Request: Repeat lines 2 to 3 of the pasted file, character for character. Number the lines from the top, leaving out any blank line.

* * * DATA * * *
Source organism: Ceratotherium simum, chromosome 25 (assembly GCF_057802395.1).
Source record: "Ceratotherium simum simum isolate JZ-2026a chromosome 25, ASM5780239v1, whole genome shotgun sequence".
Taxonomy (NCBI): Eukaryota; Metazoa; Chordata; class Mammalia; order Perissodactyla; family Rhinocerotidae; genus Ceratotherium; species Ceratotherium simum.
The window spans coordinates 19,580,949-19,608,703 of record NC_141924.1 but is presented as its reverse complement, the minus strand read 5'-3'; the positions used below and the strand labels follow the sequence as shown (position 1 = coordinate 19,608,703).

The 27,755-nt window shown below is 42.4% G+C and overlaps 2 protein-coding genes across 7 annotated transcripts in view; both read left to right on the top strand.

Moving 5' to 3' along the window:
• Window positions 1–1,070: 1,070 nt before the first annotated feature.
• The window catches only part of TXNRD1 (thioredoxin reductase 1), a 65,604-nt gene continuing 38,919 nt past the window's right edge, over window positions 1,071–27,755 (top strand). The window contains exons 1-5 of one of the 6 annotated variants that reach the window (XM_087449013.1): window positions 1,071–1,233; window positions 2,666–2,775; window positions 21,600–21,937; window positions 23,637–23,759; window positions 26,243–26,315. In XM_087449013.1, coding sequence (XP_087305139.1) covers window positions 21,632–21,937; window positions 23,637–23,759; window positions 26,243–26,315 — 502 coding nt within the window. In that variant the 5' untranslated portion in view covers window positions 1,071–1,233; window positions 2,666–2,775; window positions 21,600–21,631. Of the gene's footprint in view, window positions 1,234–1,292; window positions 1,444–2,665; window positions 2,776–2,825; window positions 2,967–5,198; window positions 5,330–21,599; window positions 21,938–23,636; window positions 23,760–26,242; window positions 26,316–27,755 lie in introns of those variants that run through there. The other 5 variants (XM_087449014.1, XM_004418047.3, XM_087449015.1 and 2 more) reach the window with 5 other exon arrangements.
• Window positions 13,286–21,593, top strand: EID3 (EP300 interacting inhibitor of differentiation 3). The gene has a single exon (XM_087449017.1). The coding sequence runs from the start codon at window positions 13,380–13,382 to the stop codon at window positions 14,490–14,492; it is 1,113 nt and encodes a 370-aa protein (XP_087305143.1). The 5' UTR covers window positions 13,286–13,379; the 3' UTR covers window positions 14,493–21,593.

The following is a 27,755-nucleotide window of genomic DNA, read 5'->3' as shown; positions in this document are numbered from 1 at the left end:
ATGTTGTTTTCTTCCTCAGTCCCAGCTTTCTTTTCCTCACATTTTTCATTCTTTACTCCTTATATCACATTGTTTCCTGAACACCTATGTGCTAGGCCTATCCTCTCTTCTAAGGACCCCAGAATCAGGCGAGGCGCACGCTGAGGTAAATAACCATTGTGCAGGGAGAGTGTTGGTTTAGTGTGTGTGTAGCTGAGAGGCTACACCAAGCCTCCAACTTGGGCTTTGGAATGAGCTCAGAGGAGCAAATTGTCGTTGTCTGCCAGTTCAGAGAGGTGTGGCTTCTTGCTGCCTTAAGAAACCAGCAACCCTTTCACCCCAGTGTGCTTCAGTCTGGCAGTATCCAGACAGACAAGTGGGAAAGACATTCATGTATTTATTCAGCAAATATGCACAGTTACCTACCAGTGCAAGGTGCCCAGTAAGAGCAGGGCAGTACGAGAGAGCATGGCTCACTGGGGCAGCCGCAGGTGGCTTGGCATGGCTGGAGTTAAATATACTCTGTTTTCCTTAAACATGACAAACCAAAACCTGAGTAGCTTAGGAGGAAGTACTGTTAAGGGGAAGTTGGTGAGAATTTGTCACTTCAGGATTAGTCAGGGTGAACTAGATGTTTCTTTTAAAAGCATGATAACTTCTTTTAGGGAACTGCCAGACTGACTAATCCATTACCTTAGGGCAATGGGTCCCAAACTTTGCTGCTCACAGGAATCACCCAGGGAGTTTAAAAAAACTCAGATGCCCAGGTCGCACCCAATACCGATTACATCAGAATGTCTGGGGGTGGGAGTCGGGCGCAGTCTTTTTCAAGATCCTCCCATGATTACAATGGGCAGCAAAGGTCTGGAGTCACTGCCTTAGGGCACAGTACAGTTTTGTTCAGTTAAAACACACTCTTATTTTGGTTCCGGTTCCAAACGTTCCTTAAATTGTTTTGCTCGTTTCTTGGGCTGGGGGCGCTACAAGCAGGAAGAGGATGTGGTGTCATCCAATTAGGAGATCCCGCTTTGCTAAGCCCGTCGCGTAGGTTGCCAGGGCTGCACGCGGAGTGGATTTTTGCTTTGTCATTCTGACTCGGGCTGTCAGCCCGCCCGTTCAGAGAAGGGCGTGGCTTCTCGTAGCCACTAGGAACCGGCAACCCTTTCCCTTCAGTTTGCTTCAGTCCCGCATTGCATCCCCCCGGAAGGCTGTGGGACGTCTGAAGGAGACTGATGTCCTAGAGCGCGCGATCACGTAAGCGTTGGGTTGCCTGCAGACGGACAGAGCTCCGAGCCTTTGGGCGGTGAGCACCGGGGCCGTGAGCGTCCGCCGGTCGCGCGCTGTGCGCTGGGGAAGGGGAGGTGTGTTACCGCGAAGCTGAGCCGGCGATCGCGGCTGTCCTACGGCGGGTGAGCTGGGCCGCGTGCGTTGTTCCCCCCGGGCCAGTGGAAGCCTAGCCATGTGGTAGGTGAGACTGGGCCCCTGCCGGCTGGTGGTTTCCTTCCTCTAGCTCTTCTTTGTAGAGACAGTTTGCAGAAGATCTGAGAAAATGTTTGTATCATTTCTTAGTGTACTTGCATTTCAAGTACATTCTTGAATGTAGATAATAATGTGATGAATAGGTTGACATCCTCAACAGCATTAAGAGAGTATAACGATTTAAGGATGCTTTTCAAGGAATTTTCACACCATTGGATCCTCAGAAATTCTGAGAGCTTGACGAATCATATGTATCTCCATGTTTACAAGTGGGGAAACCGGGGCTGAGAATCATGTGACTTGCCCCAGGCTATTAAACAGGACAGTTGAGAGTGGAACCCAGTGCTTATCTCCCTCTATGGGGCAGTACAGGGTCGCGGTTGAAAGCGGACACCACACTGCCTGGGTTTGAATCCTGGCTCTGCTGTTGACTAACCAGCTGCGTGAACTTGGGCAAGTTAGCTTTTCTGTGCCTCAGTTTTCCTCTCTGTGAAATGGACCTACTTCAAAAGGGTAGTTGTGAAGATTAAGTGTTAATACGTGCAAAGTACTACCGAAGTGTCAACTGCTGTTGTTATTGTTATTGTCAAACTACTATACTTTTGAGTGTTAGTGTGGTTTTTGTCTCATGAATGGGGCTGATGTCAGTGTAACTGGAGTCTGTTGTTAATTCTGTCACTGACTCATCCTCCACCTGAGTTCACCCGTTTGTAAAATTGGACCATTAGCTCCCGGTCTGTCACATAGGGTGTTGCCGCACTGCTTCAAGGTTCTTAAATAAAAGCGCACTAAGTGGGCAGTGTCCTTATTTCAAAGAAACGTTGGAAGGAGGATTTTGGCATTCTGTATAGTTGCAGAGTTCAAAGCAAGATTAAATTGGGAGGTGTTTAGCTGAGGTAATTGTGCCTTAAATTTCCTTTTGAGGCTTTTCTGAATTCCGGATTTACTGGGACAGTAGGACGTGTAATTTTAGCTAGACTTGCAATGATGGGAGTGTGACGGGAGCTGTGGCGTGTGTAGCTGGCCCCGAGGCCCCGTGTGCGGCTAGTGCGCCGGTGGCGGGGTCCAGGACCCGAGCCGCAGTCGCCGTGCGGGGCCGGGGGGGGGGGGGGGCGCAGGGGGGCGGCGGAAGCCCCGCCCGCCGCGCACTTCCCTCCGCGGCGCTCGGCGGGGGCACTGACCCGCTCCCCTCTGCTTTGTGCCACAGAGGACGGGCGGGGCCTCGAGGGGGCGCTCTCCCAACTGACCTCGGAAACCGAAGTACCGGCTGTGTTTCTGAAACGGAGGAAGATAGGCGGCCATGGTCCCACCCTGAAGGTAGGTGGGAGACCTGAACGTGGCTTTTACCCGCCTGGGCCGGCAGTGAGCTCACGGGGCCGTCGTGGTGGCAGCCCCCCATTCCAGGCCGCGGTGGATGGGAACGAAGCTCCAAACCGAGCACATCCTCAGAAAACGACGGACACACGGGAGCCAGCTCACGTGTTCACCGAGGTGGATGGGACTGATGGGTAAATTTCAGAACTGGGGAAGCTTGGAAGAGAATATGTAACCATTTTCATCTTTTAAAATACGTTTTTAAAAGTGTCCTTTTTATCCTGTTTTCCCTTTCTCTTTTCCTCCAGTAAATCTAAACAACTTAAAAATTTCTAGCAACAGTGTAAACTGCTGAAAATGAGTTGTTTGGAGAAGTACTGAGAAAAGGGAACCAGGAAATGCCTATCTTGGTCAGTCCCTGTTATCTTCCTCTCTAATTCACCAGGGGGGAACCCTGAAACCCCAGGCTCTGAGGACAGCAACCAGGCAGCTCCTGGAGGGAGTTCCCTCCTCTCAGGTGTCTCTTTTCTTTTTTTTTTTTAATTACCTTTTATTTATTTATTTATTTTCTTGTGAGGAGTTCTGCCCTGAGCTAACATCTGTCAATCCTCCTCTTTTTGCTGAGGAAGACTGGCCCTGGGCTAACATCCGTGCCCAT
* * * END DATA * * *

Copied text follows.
Source record: "Ceratotherium simum simum isolate JZ-2026a chromosome 25, ASM5780239v1, whole genome shotgun sequence".
Taxonomy (NCBI): Eukaryota; Metazoa; Chordata; class Mammalia; order Perissodactyla; family Rhinocerotidae; genus Ceratotherium; species Ceratotherium simum.